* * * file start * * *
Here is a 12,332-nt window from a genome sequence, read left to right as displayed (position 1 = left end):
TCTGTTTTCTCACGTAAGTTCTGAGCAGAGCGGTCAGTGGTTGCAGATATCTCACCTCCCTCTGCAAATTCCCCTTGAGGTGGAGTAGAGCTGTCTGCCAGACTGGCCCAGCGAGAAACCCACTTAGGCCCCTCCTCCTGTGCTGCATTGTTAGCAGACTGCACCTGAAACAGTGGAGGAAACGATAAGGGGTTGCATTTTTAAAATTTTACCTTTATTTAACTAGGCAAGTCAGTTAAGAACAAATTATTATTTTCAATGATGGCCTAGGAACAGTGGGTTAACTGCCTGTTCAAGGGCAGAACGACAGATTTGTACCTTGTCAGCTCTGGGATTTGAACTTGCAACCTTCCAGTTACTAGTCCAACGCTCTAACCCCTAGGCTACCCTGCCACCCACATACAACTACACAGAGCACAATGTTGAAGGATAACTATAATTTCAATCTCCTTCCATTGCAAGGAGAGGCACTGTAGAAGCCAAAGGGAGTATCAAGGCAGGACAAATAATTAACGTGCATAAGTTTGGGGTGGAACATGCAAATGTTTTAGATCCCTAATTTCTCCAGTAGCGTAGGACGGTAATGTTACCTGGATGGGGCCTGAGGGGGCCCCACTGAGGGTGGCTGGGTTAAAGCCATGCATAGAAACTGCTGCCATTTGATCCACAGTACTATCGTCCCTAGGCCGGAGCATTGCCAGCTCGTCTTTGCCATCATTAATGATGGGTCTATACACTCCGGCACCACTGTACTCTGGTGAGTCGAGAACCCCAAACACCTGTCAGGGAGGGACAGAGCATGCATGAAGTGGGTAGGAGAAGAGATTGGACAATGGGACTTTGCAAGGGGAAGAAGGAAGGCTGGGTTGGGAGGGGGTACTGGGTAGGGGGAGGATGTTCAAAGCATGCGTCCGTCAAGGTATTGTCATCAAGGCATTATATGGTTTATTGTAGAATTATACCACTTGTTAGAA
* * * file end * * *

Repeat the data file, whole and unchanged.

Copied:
Here is a 12,332-nt window from a genome sequence, read left to right as displayed (position 1 = left end):
TCTGTTTTCTCACGTAAGTTCTGAGCAGAGCGGTCAGTGGTTGCAGATATCTCACCTCCCTCTGCAAATTCCCCTTGAGGTGGAGTAGAGCTGTCTGCCAGACTGGCCCAGCGAGAAACCCACTTAGGCCCCTCCTCCTGTGCTGCATTGTTAGCAGACTGCACCTGAAACAGTGGAGGAAACGATAAGGGGTTGCATTTTTAAAATTTTACCTTTATTTAACTAGGCAAGTCAGTTAAGAACAAATTATTATTTTCAATGATGGCCTAGGAACAGTGGGTTAACTGCCTGTTCAAGGGCAGAACGACAGATTTGTACCTTGTCAGCTCTGGGATTTGAACTTGCAACCTTCCAGTTACTAGTCCAACGCTCTAACCCCTAGGCTACCCTGCCACCCACATACAACTACACAGAGCACAATGTTGAAGGATAACTATAATTTCAATCTCCTTCCATTGCAAGGAGAGGCACTGTAGAAGCCAAAGGGAGTATCAAGGCAGGACAAATAATTAACGTGCATAAGTTTGGGGTGGAACATGCAAATGTTTTAGATCCCTAATTTCTCCAGTAGCGTAGGACGGTAATGTTACCTGGATGGGGCCTGAGGGGGCCCCACTGAGGGTGGCTGGGTTAAAGCCATGCATAGAAACTGCTGCCATTTGATCCACAGTACTATCGTCCCTAGGCCGGAGCATTGCCAGCTCGTCTTTGCCATCATTAATGATGGGTCTATACACTCCGGCACCACTGTACTCTGGTGAGTCGAGAACCCCAAACACCTGTCAGGGAGGGACAGAGCATGCATGAAGTGGGTAGGAGAAGAGATTGGACAATGGGACTTTGCAAGGGGAAGAAGGAAGGCTGGGTTGGGAGGGGGTACTGGGTAGGGGGAGGATGTTCAAAGCATGCGTCCGTCAAGGTATTGTCATCAAGGCATTATATGGTTTATTGTAGAATTATACCACTTGTTAGAA